AFRO-AMERICAN MUSIC INSTITUTE CELEBRATES 36 YEARS
Pain Relief Beyond Belief
This letter was rejected by the local mainstream print media.
To the Editor:
( “Obituary: Max Roach/Innovative jazz drummer” Friday, August 17, 2007). Max Roach loved Pittsburgh. It was one of his favorite jazz towns. That’s what he told his fans who came out to a sunday evening reception in early 1982. The tribute was sponsored by Jazz Monday at the old Pyramid Lounge on North Highland Avenue in East Liberty.
Back then, former Pittsburgh city councilman Sala Udin was the director of the House of the Crossroads, a Hill District drug rehab program. Jazz Monday was a fundraising project for the Crossroads.
Max talked informally about the history and sociology of “The Music.” He reminisced about the Crawford Grill, the Ellis Hotel and other places where he had played in the city over the years. He paid tribute to Pittsburgh artists Bobby Boswell, Stanley Turrentine, and Tommy Turrentine who played in one of his 1960s ensembles, and also to Kenny Fisher another Pittsburgh musician who played with him in the 1970s.
The following night, the Pittsburgh Jazz All-Stars, including Joe Harris on drums and Nelson Hairston on trombone, open a Jazz Monday concert at Carnegie Hall which featured the Max Roach Quartet in an unforgettable evening of “The Music.”
Later, Sala told the Jazz Monday board that after the concert Max Roach made a contribution to the Crossroads’ project.
Six years later, the Max Roach Quartet gave a stellar performance in August 1988 at the Harambee II Black Arts Festival in Homewood. Max performed for a nominal fee to help promote African American art and culture. Harambee board member Gail Austin said she had tried to apologize to Max for the neighborhood kids who rode their bikes through the festival area during the concert. In reply, Max said never-no-mind; he was elated to play a major jazz concert in the heart of the black community with young folks present.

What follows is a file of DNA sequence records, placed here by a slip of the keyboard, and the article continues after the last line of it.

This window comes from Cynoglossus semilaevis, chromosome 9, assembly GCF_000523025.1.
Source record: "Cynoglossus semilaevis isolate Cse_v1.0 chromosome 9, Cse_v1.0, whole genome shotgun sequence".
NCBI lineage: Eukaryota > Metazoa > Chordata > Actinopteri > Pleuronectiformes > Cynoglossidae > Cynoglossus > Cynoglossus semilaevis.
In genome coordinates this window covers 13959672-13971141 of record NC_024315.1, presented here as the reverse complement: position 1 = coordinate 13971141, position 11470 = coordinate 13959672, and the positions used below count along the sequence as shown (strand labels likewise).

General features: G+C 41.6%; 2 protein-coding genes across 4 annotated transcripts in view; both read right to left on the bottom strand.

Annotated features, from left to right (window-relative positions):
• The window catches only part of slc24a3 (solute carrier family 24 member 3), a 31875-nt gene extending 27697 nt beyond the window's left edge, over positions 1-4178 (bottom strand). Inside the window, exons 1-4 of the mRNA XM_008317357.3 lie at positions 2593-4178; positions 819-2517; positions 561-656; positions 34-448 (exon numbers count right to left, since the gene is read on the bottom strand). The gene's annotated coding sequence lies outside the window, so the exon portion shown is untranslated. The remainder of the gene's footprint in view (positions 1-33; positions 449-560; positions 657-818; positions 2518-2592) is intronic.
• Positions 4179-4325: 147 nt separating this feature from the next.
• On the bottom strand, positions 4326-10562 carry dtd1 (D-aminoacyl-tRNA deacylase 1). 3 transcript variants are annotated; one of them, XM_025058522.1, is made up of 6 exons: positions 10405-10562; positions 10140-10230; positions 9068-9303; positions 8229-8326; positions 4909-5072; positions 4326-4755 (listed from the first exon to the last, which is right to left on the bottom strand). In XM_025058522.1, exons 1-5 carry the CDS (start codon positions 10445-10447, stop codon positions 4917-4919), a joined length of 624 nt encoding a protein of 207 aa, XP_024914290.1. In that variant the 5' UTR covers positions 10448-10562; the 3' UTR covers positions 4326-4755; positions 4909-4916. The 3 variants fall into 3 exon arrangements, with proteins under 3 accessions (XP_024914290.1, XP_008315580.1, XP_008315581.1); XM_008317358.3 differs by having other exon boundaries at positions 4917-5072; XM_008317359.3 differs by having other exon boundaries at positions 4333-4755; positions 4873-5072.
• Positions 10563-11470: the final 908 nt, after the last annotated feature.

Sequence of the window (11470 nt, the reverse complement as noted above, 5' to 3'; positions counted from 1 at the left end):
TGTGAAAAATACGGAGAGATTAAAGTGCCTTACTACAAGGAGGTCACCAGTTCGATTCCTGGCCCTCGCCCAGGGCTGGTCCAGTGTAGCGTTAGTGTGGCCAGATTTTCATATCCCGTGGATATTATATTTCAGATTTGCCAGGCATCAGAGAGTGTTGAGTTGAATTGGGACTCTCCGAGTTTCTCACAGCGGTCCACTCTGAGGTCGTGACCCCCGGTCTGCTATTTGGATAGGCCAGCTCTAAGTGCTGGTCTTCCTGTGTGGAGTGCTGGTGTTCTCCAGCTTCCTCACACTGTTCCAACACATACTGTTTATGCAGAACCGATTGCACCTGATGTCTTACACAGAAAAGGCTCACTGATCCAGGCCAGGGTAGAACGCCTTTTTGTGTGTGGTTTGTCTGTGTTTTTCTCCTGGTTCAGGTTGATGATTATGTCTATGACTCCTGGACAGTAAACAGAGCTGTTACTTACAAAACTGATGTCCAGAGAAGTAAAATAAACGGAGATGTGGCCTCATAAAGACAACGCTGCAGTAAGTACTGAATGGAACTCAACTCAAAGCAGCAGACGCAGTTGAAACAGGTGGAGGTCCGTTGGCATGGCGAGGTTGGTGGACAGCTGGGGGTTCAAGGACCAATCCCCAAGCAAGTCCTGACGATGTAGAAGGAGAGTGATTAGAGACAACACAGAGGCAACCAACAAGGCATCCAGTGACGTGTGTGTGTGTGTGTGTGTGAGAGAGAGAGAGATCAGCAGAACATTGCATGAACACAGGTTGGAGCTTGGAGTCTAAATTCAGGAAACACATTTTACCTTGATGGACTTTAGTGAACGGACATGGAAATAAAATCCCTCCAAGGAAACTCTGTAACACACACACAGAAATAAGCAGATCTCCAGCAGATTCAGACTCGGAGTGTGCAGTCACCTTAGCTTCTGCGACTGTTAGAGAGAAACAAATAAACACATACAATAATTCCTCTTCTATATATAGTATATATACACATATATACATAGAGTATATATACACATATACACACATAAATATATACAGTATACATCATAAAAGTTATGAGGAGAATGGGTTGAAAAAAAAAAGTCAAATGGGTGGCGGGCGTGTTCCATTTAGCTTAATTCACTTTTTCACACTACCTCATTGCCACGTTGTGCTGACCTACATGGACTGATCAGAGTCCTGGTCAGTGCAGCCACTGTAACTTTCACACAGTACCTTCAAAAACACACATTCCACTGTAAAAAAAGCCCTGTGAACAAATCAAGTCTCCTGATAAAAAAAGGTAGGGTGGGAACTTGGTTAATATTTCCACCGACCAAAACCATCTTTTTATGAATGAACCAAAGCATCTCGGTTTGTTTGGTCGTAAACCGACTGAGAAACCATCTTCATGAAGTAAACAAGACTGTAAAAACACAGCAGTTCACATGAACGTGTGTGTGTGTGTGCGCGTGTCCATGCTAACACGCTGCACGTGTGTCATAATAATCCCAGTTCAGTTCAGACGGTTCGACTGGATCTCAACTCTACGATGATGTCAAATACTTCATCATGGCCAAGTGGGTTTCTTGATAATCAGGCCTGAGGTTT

Several years later, Max gave a workshop at the Frick International Studies Academy in Oakland. On four different occasions, four different people told me the workshop was almost too good to be true, too positive to really be real. In the words of Duke Ellington, it was “Beyond Category.”
A former Frick teacher, Constance Bailey said Max’s rapport with the students was unbelievable. Pittsburgh educator Dr. Stanley Denton said you had to be there to witness it to appreciate the beauty of the workshop. Dr. Wallace Woodard, another educator, said Max took the simple three-note melody of Ellington’s “C Jam Blues” and by the end of the workshop all of the students were swinging and jamming, both on time and in tune. Wallace said he was almost moved to tear; Connie Bailey said the very same thing. Much later, the former principal of Frick, Ernestine Reed told me that everything I had been told about the workshop, and more, was true. She said it was “marvelous.”
This is how Max Roach the legendary musician, the consummate teacher, and committed social activist is remembered in Pittsburgh by some of the people he loved.